Yes, 79th Street is a great street. It's one of the longest continuous running streets in Cook County. The 79th street CTA route has the highest ridership in the city because it has the greatest number of north/south connections than any other route. The intersection of 79th State Street has over 100,000 people pass through on a daily basis. If you go west to Halsted, you will run into the Salaam Restaurant, a beautiful granite facade building and if you go east, you run into the Chatham Executive Building, a newly renovated building and one of the "greenest" buildings on the southside. But, there is one problem, both buildings are empty.
The great 79th street once was the home of grocery stores such as Dominicks and A&P, car dealerships such as RL Dukes Cadillac and entertainment venues such as Perv's Place and the Rhodes Theater. Fast Forward to 2011 and the car dealership and theater are gone, Dominick's has been replaced by a limited option grocery store Save a Lot and Perv's Place has a new name and lost its once famous luster. When 79th street is mentioned in the press its usually is not in a positive light. Most of the time it's about senseless violence that is taxing the Chicago Police Department 6th district and failing business. This has become a point of frustration with residents who are demanding radical change along 79th. The new mayor Rahm Emmanuel comes to Chatham but avoids 79th Street, like the plague, after receiving a not so warm welcome during his campaign.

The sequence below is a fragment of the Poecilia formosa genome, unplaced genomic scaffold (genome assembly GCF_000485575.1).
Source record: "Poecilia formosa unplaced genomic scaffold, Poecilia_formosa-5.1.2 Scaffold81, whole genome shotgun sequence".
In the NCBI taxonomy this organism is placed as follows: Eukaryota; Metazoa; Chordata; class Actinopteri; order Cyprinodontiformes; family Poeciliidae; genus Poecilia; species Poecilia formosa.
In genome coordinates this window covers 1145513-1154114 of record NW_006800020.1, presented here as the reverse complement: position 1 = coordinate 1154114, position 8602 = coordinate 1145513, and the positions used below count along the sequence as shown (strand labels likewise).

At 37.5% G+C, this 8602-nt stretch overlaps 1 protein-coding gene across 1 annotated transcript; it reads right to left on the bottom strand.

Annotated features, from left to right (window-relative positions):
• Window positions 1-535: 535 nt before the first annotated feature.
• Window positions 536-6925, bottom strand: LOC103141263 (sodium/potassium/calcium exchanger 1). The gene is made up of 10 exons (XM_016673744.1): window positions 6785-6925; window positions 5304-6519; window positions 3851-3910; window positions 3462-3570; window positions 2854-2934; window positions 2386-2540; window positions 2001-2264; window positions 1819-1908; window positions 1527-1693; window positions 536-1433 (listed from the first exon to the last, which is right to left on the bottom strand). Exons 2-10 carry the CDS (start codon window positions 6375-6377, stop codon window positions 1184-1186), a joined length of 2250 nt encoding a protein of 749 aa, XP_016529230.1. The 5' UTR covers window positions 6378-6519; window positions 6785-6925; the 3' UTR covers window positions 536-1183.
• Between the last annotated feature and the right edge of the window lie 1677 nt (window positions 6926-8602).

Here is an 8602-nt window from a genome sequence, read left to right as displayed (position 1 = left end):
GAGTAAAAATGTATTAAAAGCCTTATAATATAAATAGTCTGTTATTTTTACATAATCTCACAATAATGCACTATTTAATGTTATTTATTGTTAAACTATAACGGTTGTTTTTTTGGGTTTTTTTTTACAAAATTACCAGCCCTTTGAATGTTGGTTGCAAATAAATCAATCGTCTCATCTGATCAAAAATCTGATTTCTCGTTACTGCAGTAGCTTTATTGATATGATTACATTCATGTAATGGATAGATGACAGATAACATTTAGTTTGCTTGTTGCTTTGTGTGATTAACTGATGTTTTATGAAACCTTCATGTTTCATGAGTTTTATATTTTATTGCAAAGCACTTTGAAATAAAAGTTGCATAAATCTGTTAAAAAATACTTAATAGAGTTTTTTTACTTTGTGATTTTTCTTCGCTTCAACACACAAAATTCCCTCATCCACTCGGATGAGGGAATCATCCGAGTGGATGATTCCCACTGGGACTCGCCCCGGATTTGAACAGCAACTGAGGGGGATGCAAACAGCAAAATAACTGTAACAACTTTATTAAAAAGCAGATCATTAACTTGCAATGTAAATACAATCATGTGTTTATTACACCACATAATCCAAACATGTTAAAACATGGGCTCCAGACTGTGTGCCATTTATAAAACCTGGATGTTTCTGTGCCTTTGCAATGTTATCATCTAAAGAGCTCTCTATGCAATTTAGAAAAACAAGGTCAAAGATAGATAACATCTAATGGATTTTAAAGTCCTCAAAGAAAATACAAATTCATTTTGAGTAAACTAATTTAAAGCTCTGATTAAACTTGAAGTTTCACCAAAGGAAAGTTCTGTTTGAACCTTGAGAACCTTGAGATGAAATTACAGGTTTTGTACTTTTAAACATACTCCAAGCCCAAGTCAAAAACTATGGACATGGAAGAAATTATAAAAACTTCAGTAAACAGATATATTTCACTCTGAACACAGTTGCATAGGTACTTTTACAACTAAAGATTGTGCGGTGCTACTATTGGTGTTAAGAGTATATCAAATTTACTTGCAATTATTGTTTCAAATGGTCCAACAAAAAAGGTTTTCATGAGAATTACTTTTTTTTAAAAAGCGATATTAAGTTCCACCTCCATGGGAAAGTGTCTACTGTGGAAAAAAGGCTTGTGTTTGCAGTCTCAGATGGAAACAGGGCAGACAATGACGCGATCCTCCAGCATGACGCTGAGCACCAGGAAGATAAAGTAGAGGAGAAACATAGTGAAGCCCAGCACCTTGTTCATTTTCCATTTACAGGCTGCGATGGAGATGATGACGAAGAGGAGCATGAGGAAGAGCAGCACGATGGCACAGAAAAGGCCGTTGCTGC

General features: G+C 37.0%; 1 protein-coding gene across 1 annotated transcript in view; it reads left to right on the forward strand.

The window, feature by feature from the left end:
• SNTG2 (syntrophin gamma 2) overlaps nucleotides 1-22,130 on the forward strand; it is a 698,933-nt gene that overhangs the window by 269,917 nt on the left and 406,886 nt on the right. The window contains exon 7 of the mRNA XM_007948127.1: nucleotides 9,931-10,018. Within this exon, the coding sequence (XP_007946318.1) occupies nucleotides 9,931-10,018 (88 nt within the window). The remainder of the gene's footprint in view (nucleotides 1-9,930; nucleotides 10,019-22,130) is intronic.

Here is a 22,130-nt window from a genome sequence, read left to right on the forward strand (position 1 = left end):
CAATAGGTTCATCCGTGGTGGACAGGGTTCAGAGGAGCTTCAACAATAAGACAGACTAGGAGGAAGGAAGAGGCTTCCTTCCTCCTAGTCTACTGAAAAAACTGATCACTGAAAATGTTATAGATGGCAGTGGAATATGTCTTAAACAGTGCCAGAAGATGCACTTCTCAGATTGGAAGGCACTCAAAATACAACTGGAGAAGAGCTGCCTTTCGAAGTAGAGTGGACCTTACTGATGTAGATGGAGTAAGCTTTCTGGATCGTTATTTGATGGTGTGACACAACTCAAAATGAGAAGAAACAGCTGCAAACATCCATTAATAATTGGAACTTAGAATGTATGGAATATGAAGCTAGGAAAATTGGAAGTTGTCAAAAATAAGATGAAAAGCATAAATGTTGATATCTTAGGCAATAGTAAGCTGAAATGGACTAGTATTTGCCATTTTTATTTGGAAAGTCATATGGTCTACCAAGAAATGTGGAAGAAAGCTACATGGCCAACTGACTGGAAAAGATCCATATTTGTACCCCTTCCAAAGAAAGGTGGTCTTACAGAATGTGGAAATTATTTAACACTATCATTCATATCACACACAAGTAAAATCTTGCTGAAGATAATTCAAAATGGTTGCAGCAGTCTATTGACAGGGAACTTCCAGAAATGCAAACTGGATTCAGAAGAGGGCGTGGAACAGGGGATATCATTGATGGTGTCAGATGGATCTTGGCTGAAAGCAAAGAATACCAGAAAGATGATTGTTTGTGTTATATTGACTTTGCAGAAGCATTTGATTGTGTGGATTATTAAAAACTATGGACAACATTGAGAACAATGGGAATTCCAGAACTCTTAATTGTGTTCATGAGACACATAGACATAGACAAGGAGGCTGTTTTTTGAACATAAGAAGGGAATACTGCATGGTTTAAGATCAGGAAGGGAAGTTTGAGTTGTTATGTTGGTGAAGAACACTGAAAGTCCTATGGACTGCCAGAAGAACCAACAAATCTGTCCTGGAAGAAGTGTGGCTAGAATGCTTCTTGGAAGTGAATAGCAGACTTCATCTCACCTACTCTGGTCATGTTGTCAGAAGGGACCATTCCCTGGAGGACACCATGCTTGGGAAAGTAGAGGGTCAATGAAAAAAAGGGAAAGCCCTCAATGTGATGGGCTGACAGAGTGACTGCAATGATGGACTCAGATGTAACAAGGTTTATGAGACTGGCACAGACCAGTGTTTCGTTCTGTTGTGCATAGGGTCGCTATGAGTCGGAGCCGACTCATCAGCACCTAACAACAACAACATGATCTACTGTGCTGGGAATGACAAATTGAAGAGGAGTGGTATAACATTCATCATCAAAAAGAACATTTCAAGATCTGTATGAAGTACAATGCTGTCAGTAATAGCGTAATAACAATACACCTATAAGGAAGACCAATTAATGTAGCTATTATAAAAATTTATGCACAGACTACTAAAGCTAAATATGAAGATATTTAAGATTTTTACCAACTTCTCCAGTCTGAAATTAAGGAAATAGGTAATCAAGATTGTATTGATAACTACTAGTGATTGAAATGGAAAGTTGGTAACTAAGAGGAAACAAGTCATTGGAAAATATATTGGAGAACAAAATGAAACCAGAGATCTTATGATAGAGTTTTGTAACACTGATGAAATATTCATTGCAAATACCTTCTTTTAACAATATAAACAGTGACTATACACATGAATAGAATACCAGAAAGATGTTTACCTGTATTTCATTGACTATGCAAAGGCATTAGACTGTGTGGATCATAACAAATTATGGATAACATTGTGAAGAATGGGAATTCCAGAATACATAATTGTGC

The question is how radical of a change is needed, some argue that older storefronts need to be torn down and replaced with national fast casual dining spots such as Panera Bread, Qdoba, etc. They believe that this will make the community more marketable to northsiders of all nationalities, who currently will not come into or consider moving to Chatham. Others believe that we need to recruit more small businesses that offer a variety of product and services. Currently, Roderick Sawyer, Alderman of the 6th ward is focusing his efforts on building a transit base economy that will cater to the 100,000 plus individuals at the 79th State Street intersection and others who ride public transportation, through the Chatham community.
Whatever the plan, we will need infrastruture improvements such as new lighting, dedicated cleaning crews to keep current businesses such as Chatham Food Market and Pride Cleaners and attract new business such as the new Whitney Young Library. The future of Chatham will be depend on the rejuvenation of 79th Street. Mayor Emmanuel we would love to walk 79th street with you, so you can see it through our eyes.
What would you like to see change to make 79th Street a great street again?